There were so many rumours, so much reservation. And there were all these messages about how the MR vaccination causes impotence going viral, says Dr Shimna Azeez, medical officer at Manjeri Medical College, Mallappuram
The issue has now come to a head in Delhi. A number of parents have approached the Delhi High Court claiming that their children do not want to inoculate themselves and such a vaccine campaign, which has an element of state force, is a violation of their fundamental rights. The campaign for the time being has been halted in Delhi.
THE AMERICAN PHYSICIAN Thomas Peebles, according to a popular story, is believed to have jabbed a needle into the arm of a sick 13-year-old boy in 1954 and told him, “Young man, you are standing on the frontiers of science.” Peebles was correct. He was able to use the blood sample to isolate the measles virus, which less than a decade later, a colleague (John Enders) used to create the measles vaccine. The vaccine has led to the near-complete elimination of the disease in the US and other developed countries.
But in countries like India, measles is still contracted in large numbers and is often fatal. According to the World Health Organisation (WHO), around 2.5 million children contract measles annually in India, killing more than 49,000 of them. India is believed to comprise one-third of all measles-related deaths in the world. Rubella, which can cause birth defects like irreversible deafness and blindness and sometimes even death, is also rampant, affecting an estimated 40,000 children every year.
For the prevention of outbreaks for diseases such as measles, according to experts, there should be at least around 90 per cent immunisation coverage rate in all areas. To stop transmission altogether, this should be at least 95 per cent. Achieving such vaccine coverage is important because it leads to what scientists refer as ‘herd immunity’, whereby a large vaccinated population forms a fence around even those few who are unvaccinated and susceptible. But in areas where there is a high anti- vaccine sentiment, the fence collapses.
According to the Indian Government, it is aspiring for 95 per cent immunisation coverage. That’s an incredibly ambitious programme, the largest such effort conducted anywhere in the world in recent times. The aim: to eliminate measles entirely and control rubella by 2020. The target: an estimated 405 million children (falling in the age group of and between nine months and 15 years) by 2019.
“We are treating it on a war footing. Like we did when we eliminated polio,” says Dr Pradeep Haldar, Deputy Commissioner, Immunisation, Ministry of Health and Family Welfare.
But there have been issues. Officially, the drive is currently supposed to be going on only in Madhya Pradesh and Bihar, with only West Bengal, Sikkim and Rajasthan left for the last phase. But extensions have had to be made in many places such as Mumbai and the rest of Maharashtra. “See, the way we are looking at it is that these are last-mile challenges. And we have to remember there were last-mile challenges even in [drives to eradicate] polio,” Dr Haldar says. He takes heart from the fact that in most places where the drive has been completed, they have managed almost 90 per cent vaccine coverage. “We have so far managed to vaccinate around 230 million children,” he says. That means there is still another 175 million children left.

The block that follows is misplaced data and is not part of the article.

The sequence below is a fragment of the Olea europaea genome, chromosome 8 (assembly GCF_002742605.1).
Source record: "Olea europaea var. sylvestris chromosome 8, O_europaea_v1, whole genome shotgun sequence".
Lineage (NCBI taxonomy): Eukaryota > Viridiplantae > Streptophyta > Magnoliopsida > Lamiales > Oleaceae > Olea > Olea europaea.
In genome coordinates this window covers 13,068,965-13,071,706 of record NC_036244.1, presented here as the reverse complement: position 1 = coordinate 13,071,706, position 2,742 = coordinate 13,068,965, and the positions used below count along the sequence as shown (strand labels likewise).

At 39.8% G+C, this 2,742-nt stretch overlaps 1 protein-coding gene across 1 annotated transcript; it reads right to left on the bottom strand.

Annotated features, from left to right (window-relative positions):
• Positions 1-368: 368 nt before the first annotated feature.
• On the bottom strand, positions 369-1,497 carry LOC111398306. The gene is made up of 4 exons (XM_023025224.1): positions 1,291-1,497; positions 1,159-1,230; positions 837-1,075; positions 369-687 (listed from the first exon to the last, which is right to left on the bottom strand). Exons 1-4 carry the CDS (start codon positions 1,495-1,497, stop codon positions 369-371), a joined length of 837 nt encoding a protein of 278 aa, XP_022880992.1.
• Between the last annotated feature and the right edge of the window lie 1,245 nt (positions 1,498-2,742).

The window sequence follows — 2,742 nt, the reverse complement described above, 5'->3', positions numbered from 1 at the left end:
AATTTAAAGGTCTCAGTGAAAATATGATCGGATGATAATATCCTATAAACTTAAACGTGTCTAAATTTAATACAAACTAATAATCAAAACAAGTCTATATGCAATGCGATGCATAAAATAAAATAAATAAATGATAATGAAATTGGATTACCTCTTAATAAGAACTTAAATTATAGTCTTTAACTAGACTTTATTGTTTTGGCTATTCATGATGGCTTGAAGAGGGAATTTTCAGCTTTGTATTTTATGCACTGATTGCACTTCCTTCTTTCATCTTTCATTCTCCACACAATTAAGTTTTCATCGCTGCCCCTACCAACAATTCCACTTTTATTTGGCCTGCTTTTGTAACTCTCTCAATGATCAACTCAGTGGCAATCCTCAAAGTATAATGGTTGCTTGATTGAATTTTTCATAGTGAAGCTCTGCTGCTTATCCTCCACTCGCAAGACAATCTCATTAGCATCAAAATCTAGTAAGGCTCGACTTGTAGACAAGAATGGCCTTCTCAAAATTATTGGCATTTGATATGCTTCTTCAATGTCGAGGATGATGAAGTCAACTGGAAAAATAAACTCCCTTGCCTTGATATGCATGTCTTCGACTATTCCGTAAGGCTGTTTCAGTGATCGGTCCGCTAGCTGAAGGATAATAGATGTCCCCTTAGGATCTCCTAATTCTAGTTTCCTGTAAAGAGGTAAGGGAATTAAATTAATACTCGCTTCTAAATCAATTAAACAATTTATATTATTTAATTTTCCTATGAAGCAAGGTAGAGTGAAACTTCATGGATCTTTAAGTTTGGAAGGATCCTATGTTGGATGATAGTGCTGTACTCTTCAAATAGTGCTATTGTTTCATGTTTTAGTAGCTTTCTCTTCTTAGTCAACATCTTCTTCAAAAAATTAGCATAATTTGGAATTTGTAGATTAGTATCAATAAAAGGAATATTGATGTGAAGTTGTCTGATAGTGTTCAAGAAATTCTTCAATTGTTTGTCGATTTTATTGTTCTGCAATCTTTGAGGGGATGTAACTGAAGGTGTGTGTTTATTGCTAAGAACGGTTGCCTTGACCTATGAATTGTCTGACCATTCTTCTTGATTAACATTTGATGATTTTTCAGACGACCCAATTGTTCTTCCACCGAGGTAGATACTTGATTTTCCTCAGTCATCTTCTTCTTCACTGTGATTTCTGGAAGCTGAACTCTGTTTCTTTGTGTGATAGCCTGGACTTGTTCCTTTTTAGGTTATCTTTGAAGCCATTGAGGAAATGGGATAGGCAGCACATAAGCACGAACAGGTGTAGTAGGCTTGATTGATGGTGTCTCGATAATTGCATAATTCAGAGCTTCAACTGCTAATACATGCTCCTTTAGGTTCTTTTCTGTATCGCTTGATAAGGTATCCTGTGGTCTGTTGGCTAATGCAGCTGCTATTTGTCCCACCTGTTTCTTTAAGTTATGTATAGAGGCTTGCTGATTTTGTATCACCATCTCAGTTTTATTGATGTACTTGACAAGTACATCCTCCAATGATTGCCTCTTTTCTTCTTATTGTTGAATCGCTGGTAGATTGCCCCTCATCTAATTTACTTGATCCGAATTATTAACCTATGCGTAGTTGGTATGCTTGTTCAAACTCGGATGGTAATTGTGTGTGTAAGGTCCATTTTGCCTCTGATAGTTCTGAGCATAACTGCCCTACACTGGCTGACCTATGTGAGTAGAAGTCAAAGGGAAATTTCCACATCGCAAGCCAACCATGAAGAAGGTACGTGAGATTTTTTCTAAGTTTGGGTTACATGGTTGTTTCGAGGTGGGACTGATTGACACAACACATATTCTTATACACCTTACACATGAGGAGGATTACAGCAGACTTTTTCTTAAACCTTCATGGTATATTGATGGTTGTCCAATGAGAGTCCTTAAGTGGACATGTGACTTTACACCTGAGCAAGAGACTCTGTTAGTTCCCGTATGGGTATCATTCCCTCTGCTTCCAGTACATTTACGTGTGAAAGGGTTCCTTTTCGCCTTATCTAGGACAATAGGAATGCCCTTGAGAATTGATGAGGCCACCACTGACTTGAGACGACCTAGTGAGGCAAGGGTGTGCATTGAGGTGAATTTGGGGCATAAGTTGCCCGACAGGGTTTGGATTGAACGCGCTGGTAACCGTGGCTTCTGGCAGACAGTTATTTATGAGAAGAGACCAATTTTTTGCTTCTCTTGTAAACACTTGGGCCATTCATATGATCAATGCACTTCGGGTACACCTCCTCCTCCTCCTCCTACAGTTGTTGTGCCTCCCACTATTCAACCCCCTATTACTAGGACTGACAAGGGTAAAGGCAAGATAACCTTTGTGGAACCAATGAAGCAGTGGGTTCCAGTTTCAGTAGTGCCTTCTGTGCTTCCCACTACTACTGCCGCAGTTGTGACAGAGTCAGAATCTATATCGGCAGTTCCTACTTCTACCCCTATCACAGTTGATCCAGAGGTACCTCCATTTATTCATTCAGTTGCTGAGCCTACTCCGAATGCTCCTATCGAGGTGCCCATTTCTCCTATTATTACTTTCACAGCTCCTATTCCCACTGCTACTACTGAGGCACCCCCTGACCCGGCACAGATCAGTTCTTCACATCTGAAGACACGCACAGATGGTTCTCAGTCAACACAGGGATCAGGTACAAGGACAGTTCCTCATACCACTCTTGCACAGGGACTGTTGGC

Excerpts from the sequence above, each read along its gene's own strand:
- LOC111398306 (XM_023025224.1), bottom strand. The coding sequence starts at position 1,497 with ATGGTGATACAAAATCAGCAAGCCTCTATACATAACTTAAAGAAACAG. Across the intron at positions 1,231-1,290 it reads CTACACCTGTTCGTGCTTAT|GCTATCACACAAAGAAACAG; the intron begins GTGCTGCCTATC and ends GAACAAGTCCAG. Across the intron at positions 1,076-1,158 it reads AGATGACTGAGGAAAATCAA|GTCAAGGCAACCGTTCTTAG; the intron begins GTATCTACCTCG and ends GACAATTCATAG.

The vaccine has always had a little bit of controversy around it. It started in the late 1990s when a British lecturer (Andrew Wakefield), published a paper suggesting a link between the vaccine and autism. The findings of the paper have since been discredited and several later studies have found no such link.
Measles cases have been dropping in India over the years, courtesy the earlier vaccine (which used to be delivered in two doses). But to eliminate it entirely, experts say, there was the need to introduce the new MR vaccine (which combines vaccines both for measles and rubella and is delivered only once) in an intense programme which ensures maximum coverage for all children.
The campaign has been designed in a way to reach as many children as possible, through health and Anganwadi centres and other special posts in rural and urban areas. But where can such large numbers of children be found?
“The school, of course,” says Chiplunkar. “That’s the best way to make the campaign successful.”
This has brought with it the somewhat tricky dimension of consent that has never quite been examined in this specific context. Vaccination is arguably a societal necessity since it concerns the health of both the individual and society at large. Yet an individual also has the choice to refuse treatment.
It is settled principle that the choice of an individual, even in cases where a person refuses life-saving medical treatment, is a part of his right to dignity, says Abinav Mukerji, advocate
So far, under routine immunisation programmes which takes place in healthcare centres or hospitals, the consent of parents has always been assumed. This is because it is invariably a parent or a family member who brings the child to the centre for vaccination.